United Airlines, eBay, Intuit, Twitter, Netflix, Verizon, Motorola, and even the IRS, were all affected by a broad Web outage on Thursday.
United Airlines’ website, United.com, was out of commission for much of the day, for example. The airline was forced to send emails and push out media on social media rather than its website. “We’re working to restore our IT systems as quickly as possible,” the airline tweeted about midday.
In some cases, large sites went down in bits and pieces.
In Netflix’s case, it was “down for service” that the company had been experiencing a problem with — but that service returned about an hour later.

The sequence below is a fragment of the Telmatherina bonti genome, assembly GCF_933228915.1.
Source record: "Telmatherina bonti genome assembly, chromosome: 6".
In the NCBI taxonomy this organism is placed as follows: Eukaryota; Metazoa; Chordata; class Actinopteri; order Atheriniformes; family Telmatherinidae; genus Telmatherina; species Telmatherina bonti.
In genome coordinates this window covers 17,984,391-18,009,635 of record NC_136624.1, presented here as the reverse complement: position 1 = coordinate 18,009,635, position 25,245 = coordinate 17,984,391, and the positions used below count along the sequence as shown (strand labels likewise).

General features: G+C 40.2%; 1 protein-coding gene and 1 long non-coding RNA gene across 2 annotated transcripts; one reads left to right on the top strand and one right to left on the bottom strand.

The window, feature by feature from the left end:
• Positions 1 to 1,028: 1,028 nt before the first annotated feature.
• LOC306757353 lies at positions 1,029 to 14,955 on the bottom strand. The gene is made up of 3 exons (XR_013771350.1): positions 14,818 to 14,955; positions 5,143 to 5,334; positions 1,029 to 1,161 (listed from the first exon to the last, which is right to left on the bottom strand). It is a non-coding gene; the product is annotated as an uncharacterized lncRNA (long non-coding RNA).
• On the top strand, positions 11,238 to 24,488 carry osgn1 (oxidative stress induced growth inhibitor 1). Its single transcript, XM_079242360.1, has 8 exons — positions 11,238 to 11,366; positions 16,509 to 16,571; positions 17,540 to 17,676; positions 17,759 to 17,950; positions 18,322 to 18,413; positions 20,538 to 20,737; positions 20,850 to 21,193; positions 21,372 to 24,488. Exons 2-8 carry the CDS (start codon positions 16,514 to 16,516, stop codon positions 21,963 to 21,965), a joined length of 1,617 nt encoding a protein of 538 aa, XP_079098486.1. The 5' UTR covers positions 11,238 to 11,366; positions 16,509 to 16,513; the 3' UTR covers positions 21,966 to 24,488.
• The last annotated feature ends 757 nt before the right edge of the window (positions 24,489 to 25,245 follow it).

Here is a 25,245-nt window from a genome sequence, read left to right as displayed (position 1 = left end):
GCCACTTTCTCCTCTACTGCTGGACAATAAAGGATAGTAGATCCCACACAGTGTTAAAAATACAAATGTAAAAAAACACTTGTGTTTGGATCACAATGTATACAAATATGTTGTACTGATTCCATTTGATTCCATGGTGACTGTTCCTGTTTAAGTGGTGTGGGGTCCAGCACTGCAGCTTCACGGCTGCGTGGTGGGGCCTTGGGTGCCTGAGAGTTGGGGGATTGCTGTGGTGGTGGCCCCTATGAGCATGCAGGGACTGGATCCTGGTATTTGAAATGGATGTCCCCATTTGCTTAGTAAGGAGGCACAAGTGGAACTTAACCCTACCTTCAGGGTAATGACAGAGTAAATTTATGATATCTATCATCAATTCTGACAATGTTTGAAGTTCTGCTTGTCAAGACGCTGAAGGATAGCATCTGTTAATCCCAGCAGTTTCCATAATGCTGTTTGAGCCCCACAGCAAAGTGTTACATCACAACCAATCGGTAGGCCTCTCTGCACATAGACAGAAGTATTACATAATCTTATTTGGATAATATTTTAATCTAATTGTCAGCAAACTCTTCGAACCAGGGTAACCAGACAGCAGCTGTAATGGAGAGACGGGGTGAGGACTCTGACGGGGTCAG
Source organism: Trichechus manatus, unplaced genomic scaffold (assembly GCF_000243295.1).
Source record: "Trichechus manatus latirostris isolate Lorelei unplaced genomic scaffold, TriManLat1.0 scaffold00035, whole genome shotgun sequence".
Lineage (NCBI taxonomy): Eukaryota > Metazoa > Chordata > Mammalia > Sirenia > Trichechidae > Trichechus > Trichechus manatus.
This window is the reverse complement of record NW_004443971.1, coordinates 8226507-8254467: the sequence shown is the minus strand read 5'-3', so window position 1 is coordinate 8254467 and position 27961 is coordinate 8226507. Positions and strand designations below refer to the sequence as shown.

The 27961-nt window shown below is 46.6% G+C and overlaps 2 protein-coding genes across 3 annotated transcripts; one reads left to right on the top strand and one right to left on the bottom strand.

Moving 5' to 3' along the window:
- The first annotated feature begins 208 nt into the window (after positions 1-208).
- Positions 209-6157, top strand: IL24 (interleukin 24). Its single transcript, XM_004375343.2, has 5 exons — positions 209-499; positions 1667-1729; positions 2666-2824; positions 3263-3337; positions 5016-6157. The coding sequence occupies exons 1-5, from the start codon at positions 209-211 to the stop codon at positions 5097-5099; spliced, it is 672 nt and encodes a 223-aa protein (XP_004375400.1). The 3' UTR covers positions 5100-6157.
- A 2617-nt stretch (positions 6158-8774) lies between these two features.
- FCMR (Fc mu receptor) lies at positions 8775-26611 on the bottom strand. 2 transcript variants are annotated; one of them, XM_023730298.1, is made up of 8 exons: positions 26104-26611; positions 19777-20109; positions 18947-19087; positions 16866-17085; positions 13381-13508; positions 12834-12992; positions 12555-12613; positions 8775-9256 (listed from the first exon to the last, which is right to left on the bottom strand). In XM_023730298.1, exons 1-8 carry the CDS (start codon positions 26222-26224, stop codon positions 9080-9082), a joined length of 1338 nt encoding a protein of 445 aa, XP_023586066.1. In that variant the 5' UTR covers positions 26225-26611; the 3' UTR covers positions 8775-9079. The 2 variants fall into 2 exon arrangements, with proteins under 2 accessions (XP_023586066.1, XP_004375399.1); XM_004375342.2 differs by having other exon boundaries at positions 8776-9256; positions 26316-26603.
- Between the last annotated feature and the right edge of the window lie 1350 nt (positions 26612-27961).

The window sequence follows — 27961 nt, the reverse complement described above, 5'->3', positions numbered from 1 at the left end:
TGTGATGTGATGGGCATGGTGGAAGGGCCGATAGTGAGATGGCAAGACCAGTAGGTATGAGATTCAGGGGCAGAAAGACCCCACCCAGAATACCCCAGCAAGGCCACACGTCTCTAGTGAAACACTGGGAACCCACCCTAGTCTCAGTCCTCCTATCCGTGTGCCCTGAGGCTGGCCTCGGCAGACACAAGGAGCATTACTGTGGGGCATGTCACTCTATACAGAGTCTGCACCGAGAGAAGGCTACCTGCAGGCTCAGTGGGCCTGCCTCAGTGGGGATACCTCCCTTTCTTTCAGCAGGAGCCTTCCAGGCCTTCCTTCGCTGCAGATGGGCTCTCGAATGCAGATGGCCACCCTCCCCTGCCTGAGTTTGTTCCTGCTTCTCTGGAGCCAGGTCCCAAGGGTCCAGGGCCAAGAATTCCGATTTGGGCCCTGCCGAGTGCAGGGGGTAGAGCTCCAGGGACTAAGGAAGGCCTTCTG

Intuit, which makes personal-finance applications TurboTax and Quicken, had trouble loading customers’ computers. Some users of Verizon’s website had difficulty accessing their accounts. The IRS issued an alert on its Twitter account.
How bad was it? The BBC reported that Ireland’s telecom regulator said it was investigating how the outage happened.
The outage was widely noticed as Twitter lit up with jokes and wry comments about how tech companies sometimes can’t get it right. “While many of us were having a blissful afternoon, some users of Verizon and eBay could only watch their fingers vibrate in frustration,” wrote The Christian Science Monitor’s Cheryl Casone.
David Hathaway of the Open Technology Institute, a nonprofit advocacy group, told The Verge that the outage was the result of a “billions-dollar investment” in technology, and noted that three high-profile global retailers — Amazon, Alibaba, and Rakuten — have all recently faced major problems.
“This is definitely not standard operating procedure for the Internet,” he said.